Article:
By Stefanie Eschenbacher
ACAPULCO (Reuters) - Mexico's left-wing presidential frontrunner on Friday tried to assuage the fears of a skeptical audience of bankers that he would run a radical economic agenda, vowing not to nationalize, expropriate or drive the country deeper into debt.
Speaking at a major banking conference in the Pacific resort of Acapulco, Andres Manuel Lopez Obrador received mixed reviews for a speech packed with promises not to disrupt economic stability, but short on new policy proposals.
- There's fanfic at The Met and it's all because of the Tale of Genji21 Pictures
- Oscars 2019: Red carpet looks and full list of winners36 Pictures
"We will support banks and we won't confiscate assets," he said. "There won't be expropriations or nationalizations." He said he would not raise taxes or debt and vowed to respect central bank autonomy.
Lopez Obrador's commitments to respecting the financial system and seeking ways to expand access to banking were welcome, said Rodrigo Zorrilla, the president of CitiBanamex.
But some bankers said the presidential candidate, known locally as AMLO, did not give enough concrete policy proposals to set their hearts racing.
"AMLO lost the opportunity during this convention to present to the banking sector how he plans to accelerate the economy in Mexico in the short, medium and long term," said Diego Folino, the deputy chief executive at the Bank of China Mexico. "There was an absence of strategic proposals."
Lopez Obrador, 64, has sought the presidency twice before. This time, with a double-digit lead over his nearest rival in most opinion polls, he has sought to soften his image, moderating his previous opposition to the government's attempts to open up Mexico's energy sector to foreign investment, and surrounding himself with former rivals.
Lopez Obrador's governance would ultimately be dictated by his margin of victory, noted Zorrilla.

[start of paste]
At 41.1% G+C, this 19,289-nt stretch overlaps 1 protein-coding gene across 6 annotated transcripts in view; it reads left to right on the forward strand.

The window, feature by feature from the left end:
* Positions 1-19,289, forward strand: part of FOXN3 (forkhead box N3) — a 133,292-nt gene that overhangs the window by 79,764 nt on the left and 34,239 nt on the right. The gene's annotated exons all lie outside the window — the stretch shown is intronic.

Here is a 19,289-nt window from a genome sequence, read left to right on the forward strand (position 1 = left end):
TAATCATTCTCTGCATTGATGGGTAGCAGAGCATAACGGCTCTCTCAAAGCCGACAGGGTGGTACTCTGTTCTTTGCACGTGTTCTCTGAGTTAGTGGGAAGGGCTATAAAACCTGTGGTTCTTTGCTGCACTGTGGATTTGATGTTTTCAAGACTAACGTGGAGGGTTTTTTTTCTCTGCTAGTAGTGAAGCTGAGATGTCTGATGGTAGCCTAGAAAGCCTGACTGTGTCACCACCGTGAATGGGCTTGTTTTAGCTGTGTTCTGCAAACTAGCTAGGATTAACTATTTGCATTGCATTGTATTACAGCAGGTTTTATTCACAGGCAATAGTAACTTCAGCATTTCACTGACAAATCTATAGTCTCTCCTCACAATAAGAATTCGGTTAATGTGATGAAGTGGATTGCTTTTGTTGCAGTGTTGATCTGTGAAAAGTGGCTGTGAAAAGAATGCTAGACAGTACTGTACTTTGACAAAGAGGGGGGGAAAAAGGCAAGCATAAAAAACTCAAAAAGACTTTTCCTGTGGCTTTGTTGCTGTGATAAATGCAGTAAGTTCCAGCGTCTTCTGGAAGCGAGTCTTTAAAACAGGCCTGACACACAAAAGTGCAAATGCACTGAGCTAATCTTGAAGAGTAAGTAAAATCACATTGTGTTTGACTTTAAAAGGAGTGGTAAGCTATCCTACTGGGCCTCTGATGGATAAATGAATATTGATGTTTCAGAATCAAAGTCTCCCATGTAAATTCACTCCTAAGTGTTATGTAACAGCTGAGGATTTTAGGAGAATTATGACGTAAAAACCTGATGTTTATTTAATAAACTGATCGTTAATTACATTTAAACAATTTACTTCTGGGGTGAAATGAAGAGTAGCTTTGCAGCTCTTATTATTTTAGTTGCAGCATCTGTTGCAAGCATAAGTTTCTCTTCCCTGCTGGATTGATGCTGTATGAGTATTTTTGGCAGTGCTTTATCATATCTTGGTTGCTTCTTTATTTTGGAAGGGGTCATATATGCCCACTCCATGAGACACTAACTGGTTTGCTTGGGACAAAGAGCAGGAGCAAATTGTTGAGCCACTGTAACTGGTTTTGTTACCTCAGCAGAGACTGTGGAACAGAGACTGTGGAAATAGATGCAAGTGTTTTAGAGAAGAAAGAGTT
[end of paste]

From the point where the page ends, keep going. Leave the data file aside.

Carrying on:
"If he wins by a small margin, his policies are likely to be more moderate," he said.
Former Mexico City mayor Lopez Obrador reminded the audience that he worked closely with the private sector when he ran the capital from 2000-2005, while making clear where his priorities lie.
"We are going to listen to everyone, respect everyone ... for the benefit of everyone - first of all the poor," he said. His focus would be on governance rather than legislative changes, and those there were would not be until the middle of his six-year term, he added.
He received polite applause for a speech that prioritized increasing welfare spending, reviving the rural economy and building new oil refineries.
But the well-heeled crowd responded more enthusiastically to his political rivals, including Ricardo Anaya, candidate for a right-left alliance, who talked of bringing a 21st century knowledge economy to Mexico fueled by clean energy.
Ruling party candidate, former finance minister Jose Antonio Meade, received rowdy applause for a speech that focused on improving the rule of law and economic stability. Meade is in third place in most polls after a damaging fight with Anaya, who has also lost support in recent polls.
(Reporting by Stefanie Eschenbacher and Gabriel Stargardter; Writing by Gabriel Stargardter; Editing by Frank Jack Daniel and Rosalba O'Brien)